Another popular option of chili powder is Gochugaru. Gochugaru is popular in Korean cuisine. The Gochugaru substitute is made of ground Korean chili powder. Gochugaru can also be in the form of Korean Chili flakes. This is an easy substitution for regular chili flakes.
Chili paste can be a good substitute choice. But, chili paste can vary in different heat levels based on the type of chili used to make the paste. It is important that the chili paste you use is similar in heat level to chili flakes.
Chili paste is one of the best alternatives to chili flakes in soups and stews. When substituting, be sure to consider the type of chilis used in the paste. For example, if your chili paste is made from Anaheim Chilis, you may want to use a 2:1 ratio in the amount of paste as you would chili flakes.
Hot sauce is one of the best substitutes for chili flakes when making spicy dishes. There are hundreds of different varieties available at your local grocery store. You have a wide variety of choices depending on the level of hot, flavor, and type of pepper you are looking for.
One of the best options is sriracha sauce. Sriracha is commonly used in Korean dishes. It looks similar to ketchup but is made with red chilis, garlic, sugar, salt, and vinegar. It ranks between 1,000 and 2,500 SHU (Scoville Heat Units). This is one of the few red pepper flake substitutes you can use a bit more of without being worried about too much heat.
A few drops of hot sauce such as Siracha is a solid choice to add to your spicy chicken sauce. It is also great to mix with mayonnaise and create a dipping sauce to give your vegetables a nice kick.
This pepper comes from the mountains of Mexico. It is about five times hotter than a jalapeno. They range from 10,000 to 23,000 on the Scoville scale.
Serrano Peppers have a spicy but fresh flavor. They are very popular in Mexican cuisine. When substituting this type of pepper, plan for one chopped, seeded, and deveined serrano to equal ¼ teaspoon of red pepper flakes.
Try Serrano Pepper for a great substitute for chili flakes in fresh dishes such as salsas or sauces.
Chipotle powder is made from dried and smoked red jalapeno peppers. It is also called chipotle peppers. They help to create many loved spicy foods in Mexican and Southwestern cuisine.
It has a smokey taste and unique flavor due to the smoking process. Chipotle powder is mildly spicy ranking about 2,500 to 8,000 SHU.
Chipotle powder is a good alternative to chili flakes as it will bring in a similar color and not too spicy of a flavor. A good ratio to use Chipotle Powder is 2 teaspoons of powder for every one teaspoon of chili flakes. It is a great backup to sprinkle on pizza or salads.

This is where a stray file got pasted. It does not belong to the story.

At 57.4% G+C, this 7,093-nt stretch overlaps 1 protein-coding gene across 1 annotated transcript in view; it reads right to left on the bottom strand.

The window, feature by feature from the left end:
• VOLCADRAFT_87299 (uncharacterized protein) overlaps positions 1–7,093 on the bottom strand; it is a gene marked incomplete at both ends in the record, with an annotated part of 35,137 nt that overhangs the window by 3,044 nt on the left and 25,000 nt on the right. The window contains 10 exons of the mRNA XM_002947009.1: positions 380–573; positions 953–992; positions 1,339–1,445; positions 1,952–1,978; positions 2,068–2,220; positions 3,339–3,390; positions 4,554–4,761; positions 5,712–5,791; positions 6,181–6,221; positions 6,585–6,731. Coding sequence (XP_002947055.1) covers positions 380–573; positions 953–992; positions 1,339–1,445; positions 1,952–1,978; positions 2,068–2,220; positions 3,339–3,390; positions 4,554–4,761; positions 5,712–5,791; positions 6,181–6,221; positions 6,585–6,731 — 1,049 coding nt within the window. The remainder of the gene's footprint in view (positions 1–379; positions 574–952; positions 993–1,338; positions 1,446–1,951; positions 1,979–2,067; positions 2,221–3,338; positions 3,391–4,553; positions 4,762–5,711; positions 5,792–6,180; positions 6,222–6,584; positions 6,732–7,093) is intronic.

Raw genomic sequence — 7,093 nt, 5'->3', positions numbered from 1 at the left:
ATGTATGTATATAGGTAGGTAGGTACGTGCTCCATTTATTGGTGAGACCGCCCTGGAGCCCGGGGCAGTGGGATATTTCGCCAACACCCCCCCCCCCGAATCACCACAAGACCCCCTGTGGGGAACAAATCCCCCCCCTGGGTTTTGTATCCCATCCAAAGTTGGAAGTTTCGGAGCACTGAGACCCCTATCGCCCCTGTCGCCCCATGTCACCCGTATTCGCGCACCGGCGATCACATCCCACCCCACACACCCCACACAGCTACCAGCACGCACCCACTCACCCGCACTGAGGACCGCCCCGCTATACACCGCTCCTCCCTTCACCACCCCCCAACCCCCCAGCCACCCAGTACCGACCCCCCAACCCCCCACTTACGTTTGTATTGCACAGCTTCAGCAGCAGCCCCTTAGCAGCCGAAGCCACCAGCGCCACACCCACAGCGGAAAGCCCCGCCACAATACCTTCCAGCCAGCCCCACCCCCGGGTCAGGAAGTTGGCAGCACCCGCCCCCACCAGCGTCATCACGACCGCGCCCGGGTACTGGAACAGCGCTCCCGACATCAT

Chile de Arbol Powder
Ground De Arbol Chiles make up this powder. It has a similar taste to that of red bell peppers. It also offers an earthy flavor. De Arbol chilies maintain their bright red color even through the drying process.
Chile de Arbol ranges from 20,000 to 60,000 on the Scoville scale. This pepper powder is a good substitute for chili flakes.
But, because it has such a wide range of heat, start with ½ teaspoon of Chile de Arbol power for every 1 teaspoon of Chili Flakes. It is similar in spiciness to cayenne. You can add more powder as needed.
This is a popular spice used in Mexico, China, and the Caribbean. It is an excellent substitute option for chili soups, salsas, or meat marinades.
The South American Habenero pepper is a common ingredient in many chefs' kitchens. It is one of the hottest peppers.
Surprisingly, it has a fruity flavor that still gives a high level of heat. The habanero is usually a red chili pepper but also can be orange, green, yellow, or even purple.
If you aren’t scared of hot peppers, habanero is one of the best substitutes for chili flakes in its ground version.
But, keep in mind the habanero pepper used to be the world's hottest chili pepper. It is ranked 100,000 to 350,000 SHU. Habanero can be a good option in small quantities.
Try a small amount of ground habanero as a replacement for chili flakes in tacos with fruit salsa. The fruity flavor and spice will give you a hot flavor without being overpowering.
Summing up the Spice
Luckily, most of these substitutes are available in grocery stores if you don’t already have them. When you are missing an essential ingredient such as chili flakes for your well-planned meal, finding a replacement isn’t hard.
Adding chili peppers can provide great flavor and texture compared to using simple ingredients such as black pepper. Each of these substitutions will give you a great heat profile for your next meal.
Do you have any other tried and true substitution recommendations? Please let me know in the comments!